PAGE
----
Honeywell’s KFD 840 gets STC
Honeywell International has just earned supplemental type certificate approval to install its new KFD 840 primary flight display on more than 50,000 general aviation aircraft. The approved model list includes virtually all Beech, Cessna, and Piper singles and light twins. Mooney models M20L, M20M, M20S, and M20R are also included. Read more >>
For daily news updates, see AOPA Online.
GA serves america
Getting teens flying: Program for at-risk youngsters expanding
Back when he taught ROTC at an inner-city Jacksonville, Fla., high school, retired Marine Corps Col. Jack Howell took over a foundering magnet program that wasn’t getting much attention or support and turned it around. He taught students the basics of aviation, and got them time in a trainer. Howell is now president of Teens-in-Flight, a program aimed toward kids who come from a low-income or high-risk background, or whose parents were killed or wounded in Iraq or Afghanistan. Read more >>
When his Mooney’s engine failed soon after takeoff, Dave Keller needed to land immediately. But rather than seek a landing spot straight ahead or off to the side, he chose to execute the “impossible turn” back to the airport, a maneuver no pilot should ever attempt. With aerial footage captured by Keller’s own panel-mounted video camera, the AOPA Air Safety Foundation’s latest Real Pilot Story: The Impossible Turn puts you in the right seat as the event develops.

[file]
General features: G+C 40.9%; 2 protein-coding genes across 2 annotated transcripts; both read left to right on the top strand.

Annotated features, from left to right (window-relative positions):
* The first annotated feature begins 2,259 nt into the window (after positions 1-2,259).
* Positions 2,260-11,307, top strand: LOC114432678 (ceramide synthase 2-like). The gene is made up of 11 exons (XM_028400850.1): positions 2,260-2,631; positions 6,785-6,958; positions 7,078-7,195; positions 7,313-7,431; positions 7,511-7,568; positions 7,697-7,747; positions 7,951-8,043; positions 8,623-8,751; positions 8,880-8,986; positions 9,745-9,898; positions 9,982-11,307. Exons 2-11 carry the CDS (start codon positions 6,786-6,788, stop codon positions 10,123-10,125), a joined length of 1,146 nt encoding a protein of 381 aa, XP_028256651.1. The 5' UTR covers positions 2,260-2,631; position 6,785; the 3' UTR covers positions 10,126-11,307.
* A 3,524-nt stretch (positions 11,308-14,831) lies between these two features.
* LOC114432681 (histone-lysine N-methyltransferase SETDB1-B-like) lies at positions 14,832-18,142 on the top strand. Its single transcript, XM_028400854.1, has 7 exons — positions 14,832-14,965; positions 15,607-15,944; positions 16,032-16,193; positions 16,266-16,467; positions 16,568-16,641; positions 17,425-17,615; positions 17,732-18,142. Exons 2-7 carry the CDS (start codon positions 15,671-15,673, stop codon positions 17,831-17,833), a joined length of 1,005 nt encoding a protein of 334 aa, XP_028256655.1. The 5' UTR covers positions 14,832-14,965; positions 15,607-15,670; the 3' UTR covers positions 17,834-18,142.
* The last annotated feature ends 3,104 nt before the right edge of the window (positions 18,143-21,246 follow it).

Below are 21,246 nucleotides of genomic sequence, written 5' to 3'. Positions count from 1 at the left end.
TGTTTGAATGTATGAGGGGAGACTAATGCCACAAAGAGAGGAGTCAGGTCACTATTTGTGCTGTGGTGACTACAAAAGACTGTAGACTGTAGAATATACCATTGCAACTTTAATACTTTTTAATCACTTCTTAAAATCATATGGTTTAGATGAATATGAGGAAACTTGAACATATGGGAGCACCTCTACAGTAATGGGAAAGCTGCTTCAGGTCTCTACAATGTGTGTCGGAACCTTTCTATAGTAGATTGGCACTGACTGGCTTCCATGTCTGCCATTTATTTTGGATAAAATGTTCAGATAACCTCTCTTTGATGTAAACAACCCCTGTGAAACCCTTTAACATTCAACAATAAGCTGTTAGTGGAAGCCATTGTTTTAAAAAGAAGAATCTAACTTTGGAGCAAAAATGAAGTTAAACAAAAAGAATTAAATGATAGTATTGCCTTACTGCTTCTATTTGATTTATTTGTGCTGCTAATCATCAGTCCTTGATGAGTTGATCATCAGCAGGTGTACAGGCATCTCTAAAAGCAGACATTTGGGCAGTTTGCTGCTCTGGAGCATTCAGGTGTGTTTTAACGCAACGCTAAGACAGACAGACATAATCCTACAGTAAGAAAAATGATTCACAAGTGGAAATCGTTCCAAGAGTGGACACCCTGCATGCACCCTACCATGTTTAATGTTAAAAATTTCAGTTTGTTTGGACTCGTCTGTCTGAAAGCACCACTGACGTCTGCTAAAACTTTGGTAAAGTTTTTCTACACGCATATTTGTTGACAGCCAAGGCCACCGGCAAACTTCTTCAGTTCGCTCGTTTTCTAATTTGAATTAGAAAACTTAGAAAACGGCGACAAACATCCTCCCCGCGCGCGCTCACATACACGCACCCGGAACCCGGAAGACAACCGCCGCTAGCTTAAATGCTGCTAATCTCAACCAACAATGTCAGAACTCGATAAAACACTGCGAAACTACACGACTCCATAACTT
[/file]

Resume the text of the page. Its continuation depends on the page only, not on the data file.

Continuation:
Windscreen ice cuts short flight shorter
Never underestimate the power of a little bit of ice. On Dec. 13, 2007, a Beech B55 Baron took off for a 10-minute flight from Harrisburg to Lancaster, Pa., for scheduled maintenance. An airmet was in effect for light to moderate icing in freezing drizzle, and the ceiling was at 4,300 feet—high enough to retain visual contact with the ground while flying IFR. The airline transport pilot had 10,000 hours, and the Baron was equipped with deicing boots; but the aircraft’s windscreen anti-ice plate had been removed. Read more in this special report from the AOPA Air Safety Foundation.
Resource clarifies eAPIS customs requirements
Any general aviation aircraft arriving or departing the United States—even for a short hop to Canada, Mexico, or the Bahamas—must submit flight information to Customs and Border Protection through the Electronic Advance Passenger Information System (eAPIS). Noncompliance could cost you thousands, so clear up any confusion about the system before takeoff. AOPA has compiled a list of frequently asked questions to clarify the requirements and address members’ concerns. For more information, take the AOPA Air Safety Foundation’s interactive course, Understanding eAPIS: A Pilot’s Guide to Online Customs Reporting , and cross the border penalty-free.
Head in the clouds? Course addresses low ceiling, visibility